Sherry Broder


Hawaiians-Only' Lawsuit Thrown Out

July 12, 2001

Judge: plaintiff has no right to file suit

HONOLULU -- U.S. District Judge David Ezra dismissed a lawsuit challenging the constitutionality of state-run Hawaiians-only programs Thursday, saying that the man who filed the lawsuit has no legal standing to file the complaint.

Moiliili resident Patrick Barrett challenged his being denied access to the Hawaiian Homelands program and other Hawaiian programs as unconstitutional racial discrimination.

In regards to the Hawaiian Homelands program, Ezra noted that because Congress created the Hawaiian ancestry requirement, the lawsuit wasn't valid because the U.S. Government was not named as a defendant.

"He accepted our argument that the United States needed to be a party to the lawsuit, and the United States hadn't been sued," Department of Hawaiian Homelands attorney Robert Klein said.

The lawsuit also challenged business loans made by the Office of Hawaiian Affairs to people of Hawaiian ancestry. But Ezra ruled that Barrett had no legal standing because he wasn't serious about getting an OHA loan.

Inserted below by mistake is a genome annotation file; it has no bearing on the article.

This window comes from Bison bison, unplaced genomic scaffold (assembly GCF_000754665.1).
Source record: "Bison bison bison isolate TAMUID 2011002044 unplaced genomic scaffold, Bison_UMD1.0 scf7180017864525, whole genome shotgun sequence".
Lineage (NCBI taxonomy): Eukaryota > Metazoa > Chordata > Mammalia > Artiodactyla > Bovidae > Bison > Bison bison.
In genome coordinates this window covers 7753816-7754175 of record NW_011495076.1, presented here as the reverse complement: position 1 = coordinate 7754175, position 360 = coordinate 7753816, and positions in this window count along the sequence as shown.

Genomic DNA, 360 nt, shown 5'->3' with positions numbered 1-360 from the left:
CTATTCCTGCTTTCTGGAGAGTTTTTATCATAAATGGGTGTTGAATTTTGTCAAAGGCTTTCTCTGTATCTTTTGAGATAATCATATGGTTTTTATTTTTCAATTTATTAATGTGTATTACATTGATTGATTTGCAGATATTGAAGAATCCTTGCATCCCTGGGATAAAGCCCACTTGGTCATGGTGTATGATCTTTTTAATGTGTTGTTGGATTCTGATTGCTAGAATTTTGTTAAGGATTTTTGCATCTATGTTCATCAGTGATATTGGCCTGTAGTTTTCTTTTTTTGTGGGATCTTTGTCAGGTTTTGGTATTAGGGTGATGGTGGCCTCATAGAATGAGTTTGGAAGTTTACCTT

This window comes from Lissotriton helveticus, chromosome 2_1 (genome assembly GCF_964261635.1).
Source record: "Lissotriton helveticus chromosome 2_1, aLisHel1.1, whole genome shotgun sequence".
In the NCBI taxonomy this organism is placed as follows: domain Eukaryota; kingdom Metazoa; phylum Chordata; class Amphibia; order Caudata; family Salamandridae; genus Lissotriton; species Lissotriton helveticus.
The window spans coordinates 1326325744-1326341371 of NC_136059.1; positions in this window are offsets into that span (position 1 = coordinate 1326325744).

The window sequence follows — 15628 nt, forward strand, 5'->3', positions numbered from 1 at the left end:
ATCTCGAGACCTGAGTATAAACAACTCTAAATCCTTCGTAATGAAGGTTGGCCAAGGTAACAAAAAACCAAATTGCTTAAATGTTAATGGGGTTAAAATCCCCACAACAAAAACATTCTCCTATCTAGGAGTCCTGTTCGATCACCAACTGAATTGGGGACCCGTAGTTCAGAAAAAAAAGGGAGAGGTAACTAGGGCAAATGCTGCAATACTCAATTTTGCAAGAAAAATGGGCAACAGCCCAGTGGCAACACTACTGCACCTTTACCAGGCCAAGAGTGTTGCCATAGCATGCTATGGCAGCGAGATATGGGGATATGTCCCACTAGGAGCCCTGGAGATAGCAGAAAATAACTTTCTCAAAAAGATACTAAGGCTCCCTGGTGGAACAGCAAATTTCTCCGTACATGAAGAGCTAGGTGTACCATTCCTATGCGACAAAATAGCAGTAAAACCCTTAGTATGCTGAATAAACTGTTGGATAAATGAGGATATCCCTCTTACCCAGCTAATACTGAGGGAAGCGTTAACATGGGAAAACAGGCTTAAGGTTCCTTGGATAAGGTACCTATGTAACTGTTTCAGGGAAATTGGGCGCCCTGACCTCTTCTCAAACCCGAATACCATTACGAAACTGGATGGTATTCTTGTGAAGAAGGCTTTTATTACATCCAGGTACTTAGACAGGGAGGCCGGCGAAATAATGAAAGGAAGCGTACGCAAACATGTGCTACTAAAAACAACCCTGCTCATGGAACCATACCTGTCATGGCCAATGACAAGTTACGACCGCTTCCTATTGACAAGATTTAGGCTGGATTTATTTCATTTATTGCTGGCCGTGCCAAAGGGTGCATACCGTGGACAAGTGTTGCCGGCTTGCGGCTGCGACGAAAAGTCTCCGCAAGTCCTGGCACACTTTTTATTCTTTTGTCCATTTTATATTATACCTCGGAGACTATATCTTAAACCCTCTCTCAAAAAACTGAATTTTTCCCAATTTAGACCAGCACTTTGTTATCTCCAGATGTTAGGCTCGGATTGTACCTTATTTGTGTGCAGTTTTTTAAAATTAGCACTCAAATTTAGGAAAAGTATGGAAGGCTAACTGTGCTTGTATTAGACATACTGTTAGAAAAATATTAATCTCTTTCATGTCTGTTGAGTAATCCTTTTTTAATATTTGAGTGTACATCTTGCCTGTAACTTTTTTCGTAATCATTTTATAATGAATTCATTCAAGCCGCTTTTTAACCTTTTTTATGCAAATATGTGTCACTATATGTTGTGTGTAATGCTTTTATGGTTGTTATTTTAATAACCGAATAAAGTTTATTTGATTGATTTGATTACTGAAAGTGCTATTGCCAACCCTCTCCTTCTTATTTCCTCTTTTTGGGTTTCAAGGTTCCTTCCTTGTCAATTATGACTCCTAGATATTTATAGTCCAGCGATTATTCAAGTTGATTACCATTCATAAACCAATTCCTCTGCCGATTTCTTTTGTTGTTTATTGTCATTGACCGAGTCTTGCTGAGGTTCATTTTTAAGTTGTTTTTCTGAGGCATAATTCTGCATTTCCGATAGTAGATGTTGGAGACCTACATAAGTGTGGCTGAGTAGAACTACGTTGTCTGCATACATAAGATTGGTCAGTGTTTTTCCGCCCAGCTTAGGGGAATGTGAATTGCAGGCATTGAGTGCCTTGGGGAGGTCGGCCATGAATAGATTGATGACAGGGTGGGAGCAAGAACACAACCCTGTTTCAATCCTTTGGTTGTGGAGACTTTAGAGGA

"He didn't take any steps including completing an application before he filed a lawsuit," OHA attorney Sherry Broder said. "So the court ruled he didn't have a real case or controversy."

Ezra also ruled that Barrett, who is considered disabled by the Social Security Administration, was not serious about challenging Native Hawaiian gathering rights."

"It's a good day," OHA chairwoman Haunani Apoliona said. "Of course we're realists and pragmatists knowing that anyone else can file another lawsuit."

Ezra pointed out that his ruling on the motion to dismiss Barrett's lawsuit had nothing to do with the merits of the case, only his legal standing to file a complaint.

Barrett's attorney said that he would appeal the decision and possibly re-file the lawsuit with additional plaintiffs.

"This issue is not going to go away and neither are we," Barrett's attorney, Patrick Hanifin said.

"I can certainly say we are prepared to defend the case on the merits," Broder responded. "The history of Native Hawaiian people is exactly the same as the history of other native people. And there's no reason why Native Hawaiians shouldn't be treated the same as Navajos who have reservations and have trust funds."

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